At the outset, let me be clear in stating that I recognize that there are probably many obstacles to such an alliance than what I will mention here. I am focusing on the two I perceive to be the most serious. I would also like to mention that I believe that both of these obstacles can be overcome.
Obstacle #1: Atheists Have Yet To Embrace Activism
Of course, there are many atheist activists, including some who have been leaders in this regard. However, there is still far too much apathy among atheists. The mindset of just wanting to be left alone by one's religious neighbors is far more common than any true activist impulse among atheists. Too many of us resist any sort of organization and turn our backs on the politics which has alienated us for so long.
In the so-called "new atheism," we have witnessed the beginnings of what might be described as an awakening; an awakening in the sense that some of us are beginning to realize that sitting idly by imperils us all. There is a genuine undercurrent of atheist activism building, but it is still being resisted by many.
To make real progress, we need to recognize that the atheist movement is about civil rights. We need to learn that by working for the good of all atheists, we are simultaneously helping ourselves, opposing religious extremism, and making it easier for future generations of atheists to be themselves. Getting involved in atheist activism can start small, but it does need to start.
Obstacle #2: Attitudes Toward Atheists in the Gay Community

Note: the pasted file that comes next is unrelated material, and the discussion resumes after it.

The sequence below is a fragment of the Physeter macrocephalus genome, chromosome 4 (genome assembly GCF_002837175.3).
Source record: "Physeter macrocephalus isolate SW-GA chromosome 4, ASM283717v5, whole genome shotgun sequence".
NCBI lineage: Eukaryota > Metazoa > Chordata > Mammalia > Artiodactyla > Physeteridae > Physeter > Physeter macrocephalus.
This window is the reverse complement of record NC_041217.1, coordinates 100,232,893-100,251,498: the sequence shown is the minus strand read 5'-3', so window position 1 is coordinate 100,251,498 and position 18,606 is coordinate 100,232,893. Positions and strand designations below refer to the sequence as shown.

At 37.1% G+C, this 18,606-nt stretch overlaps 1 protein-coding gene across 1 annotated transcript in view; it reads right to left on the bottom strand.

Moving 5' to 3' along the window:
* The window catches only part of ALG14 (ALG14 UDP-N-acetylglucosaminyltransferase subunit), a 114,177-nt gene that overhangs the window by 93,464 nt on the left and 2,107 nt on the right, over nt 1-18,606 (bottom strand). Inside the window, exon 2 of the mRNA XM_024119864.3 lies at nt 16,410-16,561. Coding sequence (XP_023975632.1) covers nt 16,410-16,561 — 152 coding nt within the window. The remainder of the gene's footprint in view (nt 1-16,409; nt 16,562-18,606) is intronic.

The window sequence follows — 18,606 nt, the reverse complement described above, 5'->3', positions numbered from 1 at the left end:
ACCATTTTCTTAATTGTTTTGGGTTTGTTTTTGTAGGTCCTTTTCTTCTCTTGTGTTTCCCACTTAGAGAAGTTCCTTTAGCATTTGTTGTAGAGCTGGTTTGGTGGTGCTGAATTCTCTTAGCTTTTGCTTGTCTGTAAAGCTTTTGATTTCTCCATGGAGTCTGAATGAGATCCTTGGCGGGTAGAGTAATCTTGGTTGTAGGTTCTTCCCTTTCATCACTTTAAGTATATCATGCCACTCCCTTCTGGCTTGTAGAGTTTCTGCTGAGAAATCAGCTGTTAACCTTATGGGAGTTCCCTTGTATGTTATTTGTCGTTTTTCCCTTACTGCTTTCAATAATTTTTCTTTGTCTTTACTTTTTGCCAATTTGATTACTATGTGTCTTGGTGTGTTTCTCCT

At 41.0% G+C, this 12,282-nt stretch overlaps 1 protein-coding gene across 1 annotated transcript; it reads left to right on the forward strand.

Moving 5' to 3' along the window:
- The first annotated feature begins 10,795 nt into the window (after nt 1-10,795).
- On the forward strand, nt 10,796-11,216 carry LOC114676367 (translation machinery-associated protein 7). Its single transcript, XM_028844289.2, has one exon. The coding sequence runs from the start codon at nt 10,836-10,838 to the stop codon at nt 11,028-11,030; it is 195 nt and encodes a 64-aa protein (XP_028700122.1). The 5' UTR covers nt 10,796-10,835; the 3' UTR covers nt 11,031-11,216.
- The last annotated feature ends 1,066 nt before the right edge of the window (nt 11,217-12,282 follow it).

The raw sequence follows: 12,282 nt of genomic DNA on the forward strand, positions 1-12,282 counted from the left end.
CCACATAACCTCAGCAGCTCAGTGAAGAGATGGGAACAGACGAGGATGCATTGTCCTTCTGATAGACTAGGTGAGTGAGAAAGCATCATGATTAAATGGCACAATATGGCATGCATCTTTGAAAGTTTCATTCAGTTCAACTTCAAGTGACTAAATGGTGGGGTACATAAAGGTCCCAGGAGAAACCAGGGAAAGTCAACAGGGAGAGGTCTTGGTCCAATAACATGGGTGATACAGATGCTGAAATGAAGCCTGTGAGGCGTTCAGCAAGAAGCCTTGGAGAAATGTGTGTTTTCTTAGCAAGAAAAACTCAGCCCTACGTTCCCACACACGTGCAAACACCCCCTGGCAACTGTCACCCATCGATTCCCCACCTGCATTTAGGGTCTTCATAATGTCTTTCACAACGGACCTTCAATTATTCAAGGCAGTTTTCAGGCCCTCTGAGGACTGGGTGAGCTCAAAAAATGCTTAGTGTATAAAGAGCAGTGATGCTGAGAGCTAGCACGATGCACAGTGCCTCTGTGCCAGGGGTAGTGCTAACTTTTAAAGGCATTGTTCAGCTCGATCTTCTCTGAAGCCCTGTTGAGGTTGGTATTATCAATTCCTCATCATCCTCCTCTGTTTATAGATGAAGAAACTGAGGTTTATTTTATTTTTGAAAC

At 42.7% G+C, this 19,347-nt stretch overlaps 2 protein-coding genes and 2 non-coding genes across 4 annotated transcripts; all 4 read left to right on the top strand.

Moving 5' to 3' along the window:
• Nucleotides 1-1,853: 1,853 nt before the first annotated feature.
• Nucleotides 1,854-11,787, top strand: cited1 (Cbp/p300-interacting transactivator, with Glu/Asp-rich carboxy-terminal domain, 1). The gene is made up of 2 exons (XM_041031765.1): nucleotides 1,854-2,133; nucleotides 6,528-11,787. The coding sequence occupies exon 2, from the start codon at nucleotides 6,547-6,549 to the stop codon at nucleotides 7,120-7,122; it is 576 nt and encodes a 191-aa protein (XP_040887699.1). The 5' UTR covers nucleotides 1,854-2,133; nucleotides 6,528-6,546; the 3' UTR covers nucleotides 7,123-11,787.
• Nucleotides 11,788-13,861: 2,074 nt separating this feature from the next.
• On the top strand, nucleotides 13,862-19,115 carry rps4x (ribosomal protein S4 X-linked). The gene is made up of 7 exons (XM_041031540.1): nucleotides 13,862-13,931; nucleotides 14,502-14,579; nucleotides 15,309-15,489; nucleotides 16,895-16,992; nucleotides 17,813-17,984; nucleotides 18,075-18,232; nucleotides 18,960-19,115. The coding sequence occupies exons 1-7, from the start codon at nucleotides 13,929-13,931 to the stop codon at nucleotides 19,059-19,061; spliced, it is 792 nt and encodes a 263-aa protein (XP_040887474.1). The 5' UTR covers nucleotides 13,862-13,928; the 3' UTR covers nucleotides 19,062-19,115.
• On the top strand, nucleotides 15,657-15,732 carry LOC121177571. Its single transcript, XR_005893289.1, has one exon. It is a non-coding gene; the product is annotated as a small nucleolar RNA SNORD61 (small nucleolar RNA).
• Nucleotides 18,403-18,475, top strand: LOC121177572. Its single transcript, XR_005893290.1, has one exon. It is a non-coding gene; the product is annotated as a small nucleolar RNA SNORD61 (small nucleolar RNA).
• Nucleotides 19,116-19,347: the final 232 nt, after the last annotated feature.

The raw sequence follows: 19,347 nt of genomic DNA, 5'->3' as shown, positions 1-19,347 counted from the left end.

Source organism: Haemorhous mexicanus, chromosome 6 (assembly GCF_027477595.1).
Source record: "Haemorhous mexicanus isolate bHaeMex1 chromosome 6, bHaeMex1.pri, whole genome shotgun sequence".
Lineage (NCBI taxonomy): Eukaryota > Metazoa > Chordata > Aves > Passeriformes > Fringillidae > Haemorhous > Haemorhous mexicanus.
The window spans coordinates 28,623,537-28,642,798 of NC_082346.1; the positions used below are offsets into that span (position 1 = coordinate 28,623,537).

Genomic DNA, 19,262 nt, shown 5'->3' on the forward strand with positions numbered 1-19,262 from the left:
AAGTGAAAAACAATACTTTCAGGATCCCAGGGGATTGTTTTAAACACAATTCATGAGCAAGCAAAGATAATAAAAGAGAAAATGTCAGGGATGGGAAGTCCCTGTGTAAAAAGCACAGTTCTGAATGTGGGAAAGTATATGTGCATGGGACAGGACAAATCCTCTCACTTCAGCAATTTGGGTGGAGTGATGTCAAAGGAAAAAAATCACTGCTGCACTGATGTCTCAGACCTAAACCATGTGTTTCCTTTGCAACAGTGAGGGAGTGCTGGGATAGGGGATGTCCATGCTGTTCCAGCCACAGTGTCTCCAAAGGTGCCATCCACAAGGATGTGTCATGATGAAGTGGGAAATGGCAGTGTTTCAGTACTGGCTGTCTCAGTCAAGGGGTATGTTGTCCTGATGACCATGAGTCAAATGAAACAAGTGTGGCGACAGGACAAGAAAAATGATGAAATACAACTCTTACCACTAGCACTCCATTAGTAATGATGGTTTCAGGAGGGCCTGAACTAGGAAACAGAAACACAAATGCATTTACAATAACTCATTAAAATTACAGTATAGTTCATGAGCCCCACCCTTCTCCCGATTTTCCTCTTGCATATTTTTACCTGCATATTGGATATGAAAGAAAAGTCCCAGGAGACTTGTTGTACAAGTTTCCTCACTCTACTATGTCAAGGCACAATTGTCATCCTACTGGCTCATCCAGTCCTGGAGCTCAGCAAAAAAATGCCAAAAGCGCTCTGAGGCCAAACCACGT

What I am about to say may be unpopular, but it needs to be said. One of the main obstacles preventing an effective atheist-gay alliance is anti-atheist bigotry within the gay community. Since I am not gay, I realize that I may have precious little credibility here. For this reason, I'd like to draw your attention to an excellent post written by Greta Christina, a blogger who is both homosexual and atheist, about her experience as an atheist in the gay community. She describes her experience as follows:
And yet I'm finding that I feel more at home -- more welcomed, more valued, more truly understood -- as a queer in the atheist community than I do as an atheist in the queer community.In her post, she describes many experiences of being made to feel like less of a gay activist because of her atheism. There are probably many reasons for this. Certainly, there are many gay people who are also religious. Even among those who aren't, there are differences of opinion regarding how best to work with those in the religious community.
Like, a lot more.
I've heard the LGBT movement described as divided into two distinct groups: the reasonable ones who want to work with religious groups, and the unreasonable ones who think that religion is a delusion.Sound familiar? See, I told you we had a lot in common!
Greta Christina perceives the atheist community as being very supportive of gay rights. I agree. I recognize that this is not a universal sentiment, but it is good to hear that it seems to apply to the majority. She attributes much of the difference (i.e., atheists tend to be more supportive of gay rights than gays do of atheist rights) to the length with which each movement has been active. I think this is an excellent point. We've had 40 years to learn about GLBT Americans and only a couple to learn about atheists.
Greta Christina offers many useful suggestions for how members of the gay community can ally with atheists. Best of all, her ideas apply to members of any group interesting in allying with atheists. And if you are an atheist, make sure you read what she has to say too. Unfortunately, I see some atheists making many of the same mistakes she highlights here (e.g., there is no such thing as a "fundamentalist" atheist).
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